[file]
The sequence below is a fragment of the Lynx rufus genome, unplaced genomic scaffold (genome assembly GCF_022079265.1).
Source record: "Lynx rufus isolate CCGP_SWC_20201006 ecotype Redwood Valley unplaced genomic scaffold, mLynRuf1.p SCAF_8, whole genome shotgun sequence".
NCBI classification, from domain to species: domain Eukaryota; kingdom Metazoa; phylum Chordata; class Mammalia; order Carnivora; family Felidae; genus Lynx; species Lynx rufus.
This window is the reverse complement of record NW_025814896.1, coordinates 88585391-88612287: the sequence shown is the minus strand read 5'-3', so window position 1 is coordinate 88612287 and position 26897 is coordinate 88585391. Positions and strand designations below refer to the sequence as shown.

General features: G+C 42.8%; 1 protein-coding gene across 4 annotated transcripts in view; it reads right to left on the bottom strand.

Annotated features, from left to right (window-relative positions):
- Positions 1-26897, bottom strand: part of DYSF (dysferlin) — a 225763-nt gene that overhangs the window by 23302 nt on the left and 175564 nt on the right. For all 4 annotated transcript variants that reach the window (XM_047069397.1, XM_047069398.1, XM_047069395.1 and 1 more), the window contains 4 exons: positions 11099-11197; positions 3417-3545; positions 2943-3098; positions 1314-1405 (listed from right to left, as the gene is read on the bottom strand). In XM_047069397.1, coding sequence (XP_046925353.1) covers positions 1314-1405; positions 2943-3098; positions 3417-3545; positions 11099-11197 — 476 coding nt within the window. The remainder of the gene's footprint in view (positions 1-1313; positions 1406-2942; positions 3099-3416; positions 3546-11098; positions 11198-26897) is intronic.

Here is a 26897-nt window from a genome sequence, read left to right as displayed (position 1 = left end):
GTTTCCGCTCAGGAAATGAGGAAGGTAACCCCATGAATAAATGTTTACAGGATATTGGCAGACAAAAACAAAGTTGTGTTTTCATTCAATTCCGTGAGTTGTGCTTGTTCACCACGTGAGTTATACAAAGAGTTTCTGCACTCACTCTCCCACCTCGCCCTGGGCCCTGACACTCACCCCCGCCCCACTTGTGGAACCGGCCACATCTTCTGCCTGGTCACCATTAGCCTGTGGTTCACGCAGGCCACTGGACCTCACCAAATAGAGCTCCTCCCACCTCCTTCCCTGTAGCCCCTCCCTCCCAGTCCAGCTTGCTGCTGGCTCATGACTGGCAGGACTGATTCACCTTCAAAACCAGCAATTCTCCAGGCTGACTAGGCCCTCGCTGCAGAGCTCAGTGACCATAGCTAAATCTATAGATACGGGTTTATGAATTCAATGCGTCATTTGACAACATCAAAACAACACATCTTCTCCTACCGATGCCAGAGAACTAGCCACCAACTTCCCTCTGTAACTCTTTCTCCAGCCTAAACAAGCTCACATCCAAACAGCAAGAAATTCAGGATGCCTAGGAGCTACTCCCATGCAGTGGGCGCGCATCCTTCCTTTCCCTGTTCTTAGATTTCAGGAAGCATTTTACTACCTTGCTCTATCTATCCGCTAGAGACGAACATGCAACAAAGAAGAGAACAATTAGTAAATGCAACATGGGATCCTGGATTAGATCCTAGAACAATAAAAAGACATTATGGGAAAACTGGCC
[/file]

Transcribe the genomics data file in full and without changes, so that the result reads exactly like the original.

The sequence below is a fragment of the Lynx rufus genome, unplaced genomic scaffold (genome assembly GCF_022079265.1).
Source record: "Lynx rufus isolate CCGP_SWC_20201006 ecotype Redwood Valley unplaced genomic scaffold, mLynRuf1.p SCAF_8, whole genome shotgun sequence".
NCBI classification, from domain to species: domain Eukaryota; kingdom Metazoa; phylum Chordata; class Mammalia; order Carnivora; family Felidae; genus Lynx; species Lynx rufus.
This window is the reverse complement of record NW_025814896.1, coordinates 88585391-88612287: the sequence shown is the minus strand read 5'-3', so window position 1 is coordinate 88612287 and position 26897 is coordinate 88585391. Positions and strand designations below refer to the sequence as shown.

General features: G+C 42.8%; 1 protein-coding gene across 4 annotated transcripts in view; it reads right to left on the bottom strand.

Annotated features, from left to right (window-relative positions):
- Positions 1-26897, bottom strand: part of DYSF (dysferlin) — a 225763-nt gene that overhangs the window by 23302 nt on the left and 175564 nt on the right. For all 4 annotated transcript variants that reach the window (XM_047069397.1, XM_047069398.1, XM_047069395.1 and 1 more), the window contains 4 exons: positions 11099-11197; positions 3417-3545; positions 2943-3098; positions 1314-1405 (listed from right to left, as the gene is read on the bottom strand). In XM_047069397.1, coding sequence (XP_046925353.1) covers positions 1314-1405; positions 2943-3098; positions 3417-3545; positions 11099-11197 — 476 coding nt within the window. The remainder of the gene's footprint in view (positions 1-1313; positions 1406-2942; positions 3099-3416; positions 3546-11098; positions 11198-26897) is intronic.

Here is a 26897-nt window from a genome sequence, read left to right as displayed (position 1 = left end):
GTTTCCGCTCAGGAAATGAGGAAGGTAACCCCATGAATAAATGTTTACAGGATATTGGCAGACAAAAACAAAGTTGTGTTTTCATTCAATTCCGTGAGTTGTGCTTGTTCACCACGTGAGTTATACAAAGAGTTTCTGCACTCACTCTCCCACCTCGCCCTGGGCCCTGACACTCACCCCCGCCCCACTTGTGGAACCGGCCACATCTTCTGCCTGGTCACCATTAGCCTGTGGTTCACGCAGGCCACTGGACCTCACCAAATAGAGCTCCTCCCACCTCCTTCCCTGTAGCCCCTCCCTCCCAGTCCAGCTTGCTGCTGGCTCATGACTGGCAGGACTGATTCACCTTCAAAACCAGCAATTCTCCAGGCTGACTAGGCCCTCGCTGCAGAGCTCAGTGACCATAGCTAAATCTATAGATACGGGTTTATGAATTCAATGCGTCATTTGACAACATCAAAACAACACATCTTCTCCTACCGATGCCAGAGAACTAGCCACCAACTTCCCTCTGTAACTCTTTCTCCAGCCTAAACAAGCTCACATCCAAACAGCAAGAAATTCAGGATGCCTAGGAGCTACTCCCATGCAGTGGGCGCGCATCCTTCCTTTCCCTGTTCTTAGATTTCAGGAAGCATTTTACTACCTTGCTCTATCTATCCGCTAGAGACGAACATGCAACAAAGAAGAGAACAATTAGTAAATGCAACATGGGATCCTGGATTAGATCCTAGAACAATAAAAAGACATTATGGGAAAACTGGCC